Here’s another example of the subject entering the scene. This runner is enjoying a peaceful jog along a beach in Cape Town, South Africa. As you look at her, your glance is drawn to the left, where she is going. This keeps your eye on the photo longer.
But can you see any other composition tips for photography in this scene? How about Tip Number one? The horizon is definitely straight. Tip number two is here, too. She’s on the rule of thirds and so is the horizon. What about tip number three? It’s subtle, but her shadow does lead your eye to the left and the waves lead you to the boulders in the distance.
There’s another tip lurking here, too, which leads me to:
Tip Number 5: Simplify the scene
Our runner wasn’t alone on the beach. If I had stepped back a few feet, I would have seen other people. By stepping closer and using a zoom lens, I was able to simplify the scene and make the photo just about her.
Bonus Tip: Start with these composition tips for photography, and then use your vision for the scene.
After all, you are the artist!
This photo of a lavender field in the Valensole Plateau in Provence, France has so many of the tips, but you’ll notice one change.
Let’s start with the tips I’ve followed to capture the dawn scene.
The horizon is straight and on a rule-of-thirds line, the mountain in the distance is following the rule of thirds, there are plenty of leading lines, the view is simple, and the hot air balloon is entering the scene.
But look where I placed the borie (that’s the small stone building) and the hot air balloon. Instead of being on the rule-of-thirds lines, they are following the rule of fifths. They are even closer to the edges of the photo. Personally, I love to use the rule of fifths, since I feel like it expands the scene. It’s my secret bonus composition tip for photography.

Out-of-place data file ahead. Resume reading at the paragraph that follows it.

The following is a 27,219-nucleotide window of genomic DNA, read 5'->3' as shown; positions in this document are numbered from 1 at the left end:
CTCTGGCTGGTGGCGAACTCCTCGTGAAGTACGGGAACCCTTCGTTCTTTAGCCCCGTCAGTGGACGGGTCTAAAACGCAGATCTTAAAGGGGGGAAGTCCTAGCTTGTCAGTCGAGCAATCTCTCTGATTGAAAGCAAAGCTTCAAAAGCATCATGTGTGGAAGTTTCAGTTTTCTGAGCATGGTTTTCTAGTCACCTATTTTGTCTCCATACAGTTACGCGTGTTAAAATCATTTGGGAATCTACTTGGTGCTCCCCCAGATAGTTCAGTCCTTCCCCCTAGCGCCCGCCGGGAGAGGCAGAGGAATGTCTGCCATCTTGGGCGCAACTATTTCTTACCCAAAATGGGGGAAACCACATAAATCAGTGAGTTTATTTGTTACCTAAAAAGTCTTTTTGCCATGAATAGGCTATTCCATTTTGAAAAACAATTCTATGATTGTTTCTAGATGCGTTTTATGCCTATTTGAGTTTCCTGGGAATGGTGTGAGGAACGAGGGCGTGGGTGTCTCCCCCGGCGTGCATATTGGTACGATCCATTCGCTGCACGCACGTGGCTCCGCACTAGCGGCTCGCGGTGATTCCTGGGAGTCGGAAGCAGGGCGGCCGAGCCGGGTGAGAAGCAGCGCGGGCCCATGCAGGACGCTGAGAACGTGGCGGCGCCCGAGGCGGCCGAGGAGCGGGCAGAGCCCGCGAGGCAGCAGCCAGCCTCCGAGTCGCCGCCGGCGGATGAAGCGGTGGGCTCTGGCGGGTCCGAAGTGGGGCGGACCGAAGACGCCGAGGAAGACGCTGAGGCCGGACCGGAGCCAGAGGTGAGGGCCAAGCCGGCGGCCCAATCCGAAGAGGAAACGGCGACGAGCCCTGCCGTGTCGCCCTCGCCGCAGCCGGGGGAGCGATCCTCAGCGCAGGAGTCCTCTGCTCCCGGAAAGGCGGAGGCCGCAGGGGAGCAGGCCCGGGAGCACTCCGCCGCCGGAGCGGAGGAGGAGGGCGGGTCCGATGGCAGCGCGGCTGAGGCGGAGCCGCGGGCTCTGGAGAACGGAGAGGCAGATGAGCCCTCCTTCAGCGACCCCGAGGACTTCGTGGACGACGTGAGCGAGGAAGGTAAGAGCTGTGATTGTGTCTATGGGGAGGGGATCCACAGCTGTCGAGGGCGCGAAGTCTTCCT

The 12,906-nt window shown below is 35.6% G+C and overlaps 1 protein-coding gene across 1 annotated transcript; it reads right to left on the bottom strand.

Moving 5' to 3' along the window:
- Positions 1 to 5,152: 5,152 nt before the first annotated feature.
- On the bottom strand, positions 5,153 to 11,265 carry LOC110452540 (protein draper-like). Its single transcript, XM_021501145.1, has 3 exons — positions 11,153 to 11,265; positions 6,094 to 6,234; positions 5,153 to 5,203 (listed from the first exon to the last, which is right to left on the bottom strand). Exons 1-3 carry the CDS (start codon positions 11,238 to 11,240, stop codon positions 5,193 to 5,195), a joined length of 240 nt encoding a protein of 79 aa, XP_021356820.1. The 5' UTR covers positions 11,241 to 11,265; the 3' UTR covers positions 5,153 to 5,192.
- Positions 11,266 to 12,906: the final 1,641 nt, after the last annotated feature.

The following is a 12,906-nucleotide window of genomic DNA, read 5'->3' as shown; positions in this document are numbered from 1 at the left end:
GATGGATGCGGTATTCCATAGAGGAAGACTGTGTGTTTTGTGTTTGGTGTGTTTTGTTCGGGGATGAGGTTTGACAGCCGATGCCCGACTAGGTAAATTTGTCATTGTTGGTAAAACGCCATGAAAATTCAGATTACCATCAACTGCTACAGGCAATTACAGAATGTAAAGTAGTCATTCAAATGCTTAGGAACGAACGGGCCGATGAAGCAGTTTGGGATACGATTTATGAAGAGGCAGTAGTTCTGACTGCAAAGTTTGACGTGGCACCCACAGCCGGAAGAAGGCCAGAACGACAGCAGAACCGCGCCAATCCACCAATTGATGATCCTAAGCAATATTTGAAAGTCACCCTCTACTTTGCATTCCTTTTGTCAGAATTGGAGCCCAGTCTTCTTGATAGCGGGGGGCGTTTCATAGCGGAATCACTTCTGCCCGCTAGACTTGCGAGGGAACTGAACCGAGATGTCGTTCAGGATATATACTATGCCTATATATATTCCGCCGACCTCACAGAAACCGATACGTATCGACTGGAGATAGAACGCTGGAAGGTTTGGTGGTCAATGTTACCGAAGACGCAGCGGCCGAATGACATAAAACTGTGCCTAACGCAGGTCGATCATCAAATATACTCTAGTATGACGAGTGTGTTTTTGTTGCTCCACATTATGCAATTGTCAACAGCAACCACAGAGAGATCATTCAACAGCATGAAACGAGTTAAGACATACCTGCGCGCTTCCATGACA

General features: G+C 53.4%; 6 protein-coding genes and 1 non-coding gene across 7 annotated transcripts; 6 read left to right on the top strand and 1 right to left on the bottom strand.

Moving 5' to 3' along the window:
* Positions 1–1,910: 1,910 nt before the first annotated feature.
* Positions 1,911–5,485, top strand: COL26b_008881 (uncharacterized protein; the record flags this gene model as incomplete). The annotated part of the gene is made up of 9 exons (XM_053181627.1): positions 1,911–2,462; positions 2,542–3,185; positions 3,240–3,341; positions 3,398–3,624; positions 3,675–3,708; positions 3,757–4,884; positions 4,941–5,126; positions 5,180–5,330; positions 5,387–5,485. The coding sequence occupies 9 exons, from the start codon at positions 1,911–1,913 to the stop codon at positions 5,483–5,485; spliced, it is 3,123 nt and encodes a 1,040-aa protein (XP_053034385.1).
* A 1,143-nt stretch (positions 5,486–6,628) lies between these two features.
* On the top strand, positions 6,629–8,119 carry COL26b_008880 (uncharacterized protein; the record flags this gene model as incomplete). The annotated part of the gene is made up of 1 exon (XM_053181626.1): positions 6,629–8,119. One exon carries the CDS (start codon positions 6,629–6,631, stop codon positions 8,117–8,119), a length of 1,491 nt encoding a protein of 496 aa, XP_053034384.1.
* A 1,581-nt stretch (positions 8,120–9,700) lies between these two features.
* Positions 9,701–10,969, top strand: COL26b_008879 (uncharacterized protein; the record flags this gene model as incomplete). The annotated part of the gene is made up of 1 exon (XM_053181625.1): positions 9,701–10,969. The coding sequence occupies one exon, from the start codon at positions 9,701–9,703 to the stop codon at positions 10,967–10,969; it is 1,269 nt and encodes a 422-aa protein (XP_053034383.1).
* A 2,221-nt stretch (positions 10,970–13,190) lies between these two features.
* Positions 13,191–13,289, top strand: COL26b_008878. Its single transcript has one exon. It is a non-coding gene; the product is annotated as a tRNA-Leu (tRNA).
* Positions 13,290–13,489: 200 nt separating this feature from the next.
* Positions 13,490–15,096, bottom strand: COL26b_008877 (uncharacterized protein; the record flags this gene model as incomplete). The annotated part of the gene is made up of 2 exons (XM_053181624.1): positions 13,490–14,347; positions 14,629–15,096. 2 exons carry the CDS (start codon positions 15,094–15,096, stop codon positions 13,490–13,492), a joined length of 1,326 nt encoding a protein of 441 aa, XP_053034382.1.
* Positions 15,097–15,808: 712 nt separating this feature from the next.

The story behind the photo:
There’s another reason that I shot it this way. Here’s the story. The hot air balloon was moving fast! It suddenly came into my view on my left, so I positioned myself to capture it when it entered the scene I envisioned shooting.
I was using a tripod that was straddling a row of lavender, so moving was difficult. (The lavender was also full of honeybees!) To top that off, I was limited in how much I could zoom out for the shot if I wanted to keep it simple. To my right and left were other photographers! Including them was not an option!
I wish I could have gotten a few more shots, but it was speeding across the sky and already out of position for a good composition after I took this photo!
Now it’s your turn!
Grab your camera and head out to practice these composition tips for photography.
Is there a best tip to start with? I’d aim for Tip Number 2. Practice using the rule of thirds until it comes naturally to you. Then, go ahead and break it if your vision calls for it.
Always try to capture a level horizon (Tip Number 1), but if it’s a little tilted, you can correct it in post-processing.
The other tips really depend on your subject.
Want to learn more?
If you want to get better at using your camera, I hope you’ll visit my workshops page. I love helping busy camera owners capture photos they love without reading their manuals. Is that you? https://www.carolinemaryan.com/workshops-camera-how-to-williamsburg-va/
If your subject is a person, you can get some more tips for shooting candid portraits in this post: https://www.carolinemaryan.com/shooting-candid-portraits/
If you’re wishing you had a starting point for settings for your DSLR or mirrorless camera, I try to make Aperture mode easy in this post: https://www.carolinemaryan.com/set-your-camera-to-aperture-mode/
If you’re looking for ways to use these tips in travel photography, head over to this post: https://www.carolinemaryan.com/improve-your-landmark-photos-easily/
If you’re ready for more tips, check out Phlearn.com’s article about 25 tips! Oh my! https://phlearn.com/magazine/the-25-best-tips-for-perfect-composition/